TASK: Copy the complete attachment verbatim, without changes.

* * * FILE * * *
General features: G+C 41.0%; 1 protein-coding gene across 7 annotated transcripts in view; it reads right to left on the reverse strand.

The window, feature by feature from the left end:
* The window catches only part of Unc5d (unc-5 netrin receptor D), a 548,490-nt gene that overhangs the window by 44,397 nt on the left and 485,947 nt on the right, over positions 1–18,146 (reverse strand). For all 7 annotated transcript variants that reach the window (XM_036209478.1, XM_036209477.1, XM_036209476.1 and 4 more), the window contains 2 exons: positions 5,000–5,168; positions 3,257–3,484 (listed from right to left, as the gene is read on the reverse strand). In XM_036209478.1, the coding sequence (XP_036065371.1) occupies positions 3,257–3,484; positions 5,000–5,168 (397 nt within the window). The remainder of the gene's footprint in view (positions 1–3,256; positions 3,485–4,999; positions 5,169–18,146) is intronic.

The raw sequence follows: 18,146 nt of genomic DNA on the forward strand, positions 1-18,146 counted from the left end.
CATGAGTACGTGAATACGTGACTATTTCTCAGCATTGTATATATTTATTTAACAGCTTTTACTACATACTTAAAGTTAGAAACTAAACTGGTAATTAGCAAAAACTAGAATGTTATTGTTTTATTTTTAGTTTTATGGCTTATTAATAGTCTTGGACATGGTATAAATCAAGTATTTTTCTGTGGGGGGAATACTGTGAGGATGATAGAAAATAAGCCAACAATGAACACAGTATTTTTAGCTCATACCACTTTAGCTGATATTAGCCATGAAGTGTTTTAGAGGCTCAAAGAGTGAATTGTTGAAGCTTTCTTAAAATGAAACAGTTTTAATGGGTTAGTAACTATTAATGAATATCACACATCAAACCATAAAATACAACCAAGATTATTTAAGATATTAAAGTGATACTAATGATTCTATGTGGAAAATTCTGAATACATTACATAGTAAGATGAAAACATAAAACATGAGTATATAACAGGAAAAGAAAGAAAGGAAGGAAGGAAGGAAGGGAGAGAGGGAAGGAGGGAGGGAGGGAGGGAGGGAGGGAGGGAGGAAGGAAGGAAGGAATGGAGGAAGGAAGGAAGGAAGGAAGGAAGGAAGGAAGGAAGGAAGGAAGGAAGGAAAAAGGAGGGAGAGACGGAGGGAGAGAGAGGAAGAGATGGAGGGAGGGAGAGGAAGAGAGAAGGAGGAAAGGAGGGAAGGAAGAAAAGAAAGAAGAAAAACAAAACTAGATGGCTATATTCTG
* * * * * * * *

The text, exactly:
General features: G+C 41.0%; 1 protein-coding gene across 7 annotated transcripts in view; it reads right to left on the reverse strand.

The window, feature by feature from the left end:
* The window catches only part of Unc5d (unc-5 netrin receptor D), a 548,490-nt gene that overhangs the window by 44,397 nt on the left and 485,947 nt on the right, over positions 1–18,146 (reverse strand). For all 7 annotated transcript variants that reach the window (XM_036209478.1, XM_036209477.1, XM_036209476.1 and 4 more), the window contains 2 exons: positions 5,000–5,168; positions 3,257–3,484 (listed from right to left, as the gene is read on the reverse strand). In XM_036209478.1, the coding sequence (XP_036065371.1) occupies positions 3,257–3,484; positions 5,000–5,168 (397 nt within the window). The remainder of the gene's footprint in view (positions 1–3,256; positions 3,485–4,999; positions 5,169–18,146) is intronic.

The raw sequence follows: 18,146 nt of genomic DNA on the forward strand, positions 1-18,146 counted from the left end.
CATGAGTACGTGAATACGTGACTATTTCTCAGCATTGTATATATTTATTTAACAGCTTTTACTACATACTTAAAGTTAGAAACTAAACTGGTAATTAGCAAAAACTAGAATGTTATTGTTTTATTTTTAGTTTTATGGCTTATTAATAGTCTTGGACATGGTATAAATCAAGTATTTTTCTGTGGGGGGAATACTGTGAGGATGATAGAAAATAAGCCAACAATGAACACAGTATTTTTAGCTCATACCACTTTAGCTGATATTAGCCATGAAGTGTTTTAGAGGCTCAAAGAGTGAATTGTTGAAGCTTTCTTAAAATGAAACAGTTTTAATGGGTTAGTAACTATTAATGAATATCACACATCAAACCATAAAATACAACCAAGATTATTTAAGATATTAAAGTGATACTAATGATTCTATGTGGAAAATTCTGAATACATTACATAGTAAGATGAAAACATAAAACATGAGTATATAACAGGAAAAGAAAGAAAGGAAGGAAGGAAGGAAGGGAGAGAGGGAAGGAGGGAGGGAGGGAGGGAGGGAGGGAGGGAGGAAGGAAGGAAGGAATGGAGGAAGGAAGGAAGGAAGGAAGGAAGGAAGGAAGGAAGGAAGGAAGGAAGGAAAAAGGAGGGAGAGACGGAGGGAGAGAGAGGAAGAGATGGAGGGAGGGAGAGGAAGAGAGAAGGAGGAAAGGAGGGAAGGAAGAAAAGAAAGAAGAAAAACAAAACTAGATGGCTATATTCTG